White beaches. Places within reach to go to on weekends with family and friends. Through the years, all around the gulf, these standard go-to retreats have all evolved so much and so fast that, what were once secret nooks for a few during the 60s, have now become full-time resorts, complete with modern amenities and accessible via paved roads.
I remember in first year high, one of our classmates residing in Matina introduced a few of us to what was Times beach. From Ateneo, we had to wind our way through a field of tall cogon grass, and past nipa huts before a clean beach stretched before us. Still no places that sold food and drinks like the present time, except for a tiny store that had tuba, some candies, and cheap Bataan cigarettes. When I returned years later, the once-trail had already become a road, with makeshift huts on each side for bathers and a line of stores manned by enterprising residents of the community. All meant to cater to hundreds of beach-goers nesting under the shade of trees and picnicking happily.
If from that time, up to the present, a time-lapsed visual presentation were to be made showing the development of the Davao shoreline, including that of Samal and Talicud Islands’, the rapidity of their progress would surely appear impressive, though superficially. For one, I reckon the communities may have already thought of cashing in on the gulf”s appeal to visitors because in the 80s, it created quite a stir among my officemates, about a mad rush for buying properties going on in and around Samal island. Tourism fever may have been peaking then, but that was just my hunch, as others say it started much earlier.
Fast forward to the present. Over the weekend, along with friends and their families, my pardner and I went on an island cruise tour. With the gulf’s history already brewing for so long (I had planned to write about it for a long time), I thought maybe I ought to just test the waters, so to speak, do a bite-sized piece, and write about what I observed.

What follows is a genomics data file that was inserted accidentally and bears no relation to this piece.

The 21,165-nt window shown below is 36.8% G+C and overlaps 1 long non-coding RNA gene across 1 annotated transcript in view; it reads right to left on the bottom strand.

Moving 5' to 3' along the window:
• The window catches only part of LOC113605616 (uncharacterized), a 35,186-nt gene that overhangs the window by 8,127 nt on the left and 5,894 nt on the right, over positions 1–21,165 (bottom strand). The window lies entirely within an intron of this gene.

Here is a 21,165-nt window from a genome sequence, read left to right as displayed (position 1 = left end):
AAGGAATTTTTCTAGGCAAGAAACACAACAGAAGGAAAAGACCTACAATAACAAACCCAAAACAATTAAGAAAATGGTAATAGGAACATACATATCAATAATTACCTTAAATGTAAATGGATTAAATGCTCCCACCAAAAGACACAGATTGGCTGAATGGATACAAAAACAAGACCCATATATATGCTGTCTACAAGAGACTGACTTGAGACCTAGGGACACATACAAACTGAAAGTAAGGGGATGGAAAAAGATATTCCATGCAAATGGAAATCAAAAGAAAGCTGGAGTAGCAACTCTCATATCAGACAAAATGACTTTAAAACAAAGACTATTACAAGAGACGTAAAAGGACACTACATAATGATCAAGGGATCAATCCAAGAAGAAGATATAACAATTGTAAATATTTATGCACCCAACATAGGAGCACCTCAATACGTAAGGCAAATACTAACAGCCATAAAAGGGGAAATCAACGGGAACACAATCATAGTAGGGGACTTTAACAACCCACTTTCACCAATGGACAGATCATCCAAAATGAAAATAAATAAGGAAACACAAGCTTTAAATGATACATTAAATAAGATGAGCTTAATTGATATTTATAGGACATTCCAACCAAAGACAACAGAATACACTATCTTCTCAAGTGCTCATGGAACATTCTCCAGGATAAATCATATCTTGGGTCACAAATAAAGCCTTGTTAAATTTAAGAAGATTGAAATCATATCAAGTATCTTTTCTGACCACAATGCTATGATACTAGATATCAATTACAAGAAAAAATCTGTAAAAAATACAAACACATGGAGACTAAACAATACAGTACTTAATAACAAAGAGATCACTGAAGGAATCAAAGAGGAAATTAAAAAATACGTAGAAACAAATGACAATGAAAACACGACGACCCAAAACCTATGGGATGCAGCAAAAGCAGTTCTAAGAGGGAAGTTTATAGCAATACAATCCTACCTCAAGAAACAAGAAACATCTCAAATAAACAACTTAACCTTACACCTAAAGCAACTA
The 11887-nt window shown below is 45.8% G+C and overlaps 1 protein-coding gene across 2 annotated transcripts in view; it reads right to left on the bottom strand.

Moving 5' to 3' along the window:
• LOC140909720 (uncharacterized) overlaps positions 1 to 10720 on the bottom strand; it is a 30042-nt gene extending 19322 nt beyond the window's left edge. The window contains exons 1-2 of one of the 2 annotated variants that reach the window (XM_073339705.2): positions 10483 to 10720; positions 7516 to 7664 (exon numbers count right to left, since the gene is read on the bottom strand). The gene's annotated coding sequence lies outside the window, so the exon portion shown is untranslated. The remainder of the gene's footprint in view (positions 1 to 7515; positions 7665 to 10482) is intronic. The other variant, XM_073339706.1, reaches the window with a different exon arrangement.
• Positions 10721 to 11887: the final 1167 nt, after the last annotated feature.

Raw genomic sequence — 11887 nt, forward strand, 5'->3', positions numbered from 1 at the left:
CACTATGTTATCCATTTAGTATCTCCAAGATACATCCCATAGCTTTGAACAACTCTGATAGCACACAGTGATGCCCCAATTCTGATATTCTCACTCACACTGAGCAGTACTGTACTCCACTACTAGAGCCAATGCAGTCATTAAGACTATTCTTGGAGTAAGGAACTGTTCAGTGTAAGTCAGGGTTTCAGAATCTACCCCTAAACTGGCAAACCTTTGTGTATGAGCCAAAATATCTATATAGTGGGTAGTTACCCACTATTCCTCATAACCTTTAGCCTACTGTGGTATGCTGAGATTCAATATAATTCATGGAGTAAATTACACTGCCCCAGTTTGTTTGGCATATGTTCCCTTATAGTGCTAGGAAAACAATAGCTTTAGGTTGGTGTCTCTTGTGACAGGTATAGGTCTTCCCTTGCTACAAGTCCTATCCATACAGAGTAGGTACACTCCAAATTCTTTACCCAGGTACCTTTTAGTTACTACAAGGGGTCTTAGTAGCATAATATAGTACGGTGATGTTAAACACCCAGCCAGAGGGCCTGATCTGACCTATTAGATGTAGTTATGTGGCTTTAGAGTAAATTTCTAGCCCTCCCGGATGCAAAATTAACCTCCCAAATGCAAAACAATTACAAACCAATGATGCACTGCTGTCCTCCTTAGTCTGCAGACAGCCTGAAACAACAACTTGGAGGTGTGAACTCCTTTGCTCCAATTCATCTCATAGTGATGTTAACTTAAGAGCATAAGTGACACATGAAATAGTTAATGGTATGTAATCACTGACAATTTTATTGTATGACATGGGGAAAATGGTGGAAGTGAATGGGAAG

It is just so sad and tragic that beneath the surface of everything that is supposedly-good in the gulf today is trash. This, plus crushed corals to make the beaches appealing for bathers and children to wade in, are but two that deserve everyone’s notice. I like to snorkle and have a fondness for coral reefs and its inhabitants, but not much to be found here anymore. Although not in the same league as some of my pro friends, I’m in where I know a healthy reef when I see one. While sanctuaries exist, the fact that these are called such, cannot betray the overall impact of destruction resulting from our ironic enjoyment of “being one with nature”.
Underwater beneath the blue, lies an assortment of shoes, plastic, cans and what else that can be thrown in the ocean. That’s about it. Enjoy the beach, the amenities, the service and the ambience. Delight in seeing grey bottom-feeders while they sift through our waste, and mistake them for the aquarium colorful fishes of our imagination, or Nemo.
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